One-man-show (writer-producer-performer of all songs and instruments) Jesse J. Smith puts forth his debut album here, entitled Royal Nights, a very heavy synth/organ production. Quite candidly, I’m not too sure that I would want to handle this much synth in one sitting without an awful lot of enticing, appealing melodies and great phrasing.
It’s obvious that the material was definitely intended for electronica fans. Effective? Imaginative? Exciting? Enlightening? Not in this reviewer’s opinion. There is just something too, well, monosyllabic and benign and almost totally uncommunicative about the whole thing for me. Some of the melodies aren’t too bad in spots (though none really showcases what Smith can probably really produce), but the music simply doesn’t speak. It appears to be simply an experiment in the bringing together of sounds and, if a melody happens in the process, good.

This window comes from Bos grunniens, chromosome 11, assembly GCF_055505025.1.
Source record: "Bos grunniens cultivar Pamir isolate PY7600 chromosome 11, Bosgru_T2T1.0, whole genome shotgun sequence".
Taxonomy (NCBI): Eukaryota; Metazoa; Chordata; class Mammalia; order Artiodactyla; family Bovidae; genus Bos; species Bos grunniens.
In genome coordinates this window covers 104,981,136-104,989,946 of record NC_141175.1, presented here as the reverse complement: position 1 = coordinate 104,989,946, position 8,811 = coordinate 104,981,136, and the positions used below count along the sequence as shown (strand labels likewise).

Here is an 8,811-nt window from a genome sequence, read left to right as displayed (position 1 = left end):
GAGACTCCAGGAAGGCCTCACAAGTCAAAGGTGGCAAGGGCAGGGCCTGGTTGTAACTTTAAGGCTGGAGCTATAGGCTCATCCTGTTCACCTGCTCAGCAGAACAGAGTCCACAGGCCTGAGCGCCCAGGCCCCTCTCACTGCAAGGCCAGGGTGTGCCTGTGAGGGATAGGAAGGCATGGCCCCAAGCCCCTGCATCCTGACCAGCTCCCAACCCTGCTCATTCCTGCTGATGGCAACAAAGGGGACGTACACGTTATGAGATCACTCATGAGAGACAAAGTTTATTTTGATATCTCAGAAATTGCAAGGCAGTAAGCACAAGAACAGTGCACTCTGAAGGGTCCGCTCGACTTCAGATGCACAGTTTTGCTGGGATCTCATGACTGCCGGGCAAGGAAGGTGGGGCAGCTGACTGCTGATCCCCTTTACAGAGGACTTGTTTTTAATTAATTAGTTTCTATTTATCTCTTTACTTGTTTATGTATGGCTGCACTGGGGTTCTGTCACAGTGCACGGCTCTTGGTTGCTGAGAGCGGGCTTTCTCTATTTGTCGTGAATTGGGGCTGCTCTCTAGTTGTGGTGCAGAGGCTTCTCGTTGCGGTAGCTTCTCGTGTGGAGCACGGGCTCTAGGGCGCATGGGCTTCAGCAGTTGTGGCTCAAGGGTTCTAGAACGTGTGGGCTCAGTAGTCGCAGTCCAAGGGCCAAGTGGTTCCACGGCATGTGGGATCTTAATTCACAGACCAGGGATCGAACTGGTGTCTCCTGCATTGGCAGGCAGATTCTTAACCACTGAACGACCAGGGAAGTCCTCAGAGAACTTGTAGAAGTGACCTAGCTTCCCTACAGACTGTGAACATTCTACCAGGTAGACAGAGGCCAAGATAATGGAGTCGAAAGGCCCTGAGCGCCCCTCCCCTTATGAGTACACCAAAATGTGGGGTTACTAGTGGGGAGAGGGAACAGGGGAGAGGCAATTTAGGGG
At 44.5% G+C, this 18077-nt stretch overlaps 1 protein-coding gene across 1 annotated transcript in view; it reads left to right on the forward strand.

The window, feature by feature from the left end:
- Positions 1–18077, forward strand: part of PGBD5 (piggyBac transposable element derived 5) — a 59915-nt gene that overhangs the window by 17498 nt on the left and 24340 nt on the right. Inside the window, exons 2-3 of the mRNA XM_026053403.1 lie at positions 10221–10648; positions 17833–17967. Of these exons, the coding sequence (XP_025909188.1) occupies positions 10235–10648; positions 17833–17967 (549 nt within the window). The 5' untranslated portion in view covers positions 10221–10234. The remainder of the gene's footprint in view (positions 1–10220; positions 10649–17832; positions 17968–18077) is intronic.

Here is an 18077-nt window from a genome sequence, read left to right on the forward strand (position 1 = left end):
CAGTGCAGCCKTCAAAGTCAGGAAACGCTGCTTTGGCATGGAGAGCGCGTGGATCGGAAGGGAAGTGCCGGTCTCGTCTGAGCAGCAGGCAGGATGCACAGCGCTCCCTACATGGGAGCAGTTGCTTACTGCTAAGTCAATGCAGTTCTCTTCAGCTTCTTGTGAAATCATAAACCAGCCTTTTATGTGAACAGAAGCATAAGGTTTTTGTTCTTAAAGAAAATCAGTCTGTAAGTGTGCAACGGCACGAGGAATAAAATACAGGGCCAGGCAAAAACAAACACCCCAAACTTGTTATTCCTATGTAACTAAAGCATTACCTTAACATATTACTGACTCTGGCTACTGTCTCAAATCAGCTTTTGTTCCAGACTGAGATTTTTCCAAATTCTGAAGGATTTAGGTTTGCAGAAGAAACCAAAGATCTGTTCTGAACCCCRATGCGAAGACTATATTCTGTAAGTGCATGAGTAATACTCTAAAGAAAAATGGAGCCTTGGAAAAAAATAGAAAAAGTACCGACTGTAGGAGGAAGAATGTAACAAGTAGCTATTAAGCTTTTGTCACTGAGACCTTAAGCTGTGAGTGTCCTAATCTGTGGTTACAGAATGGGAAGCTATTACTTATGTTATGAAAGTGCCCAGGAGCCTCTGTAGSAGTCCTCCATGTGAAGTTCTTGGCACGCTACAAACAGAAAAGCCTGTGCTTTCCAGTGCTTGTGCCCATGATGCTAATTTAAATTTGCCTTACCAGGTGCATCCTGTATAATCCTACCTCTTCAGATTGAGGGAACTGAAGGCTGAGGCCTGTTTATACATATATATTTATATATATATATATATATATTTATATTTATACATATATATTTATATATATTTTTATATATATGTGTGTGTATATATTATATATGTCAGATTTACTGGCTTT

Understand that never did I reach the conclusion that Smith is untalented or lacking vision. I do think that this material may have not been the best choice for him, if he was trying to reach out and touch affect. For rock fans, there’s the occasional note or sound that might remind you of a Black Sabbath passage, but, unfortunately, that quickly passes.I applaud the artist’s effort here, as I’m sure this was not a project accomplished at one sitting, especially considering that he is generous in the number of tunes offered (18). I also strongly suspect that, with a little more time reflecting on appeal, direction, phrasing, and mood, he could easily push ahead to become a decent player in the world of jazz.... but only after he has more thoroughly identified himself and his music.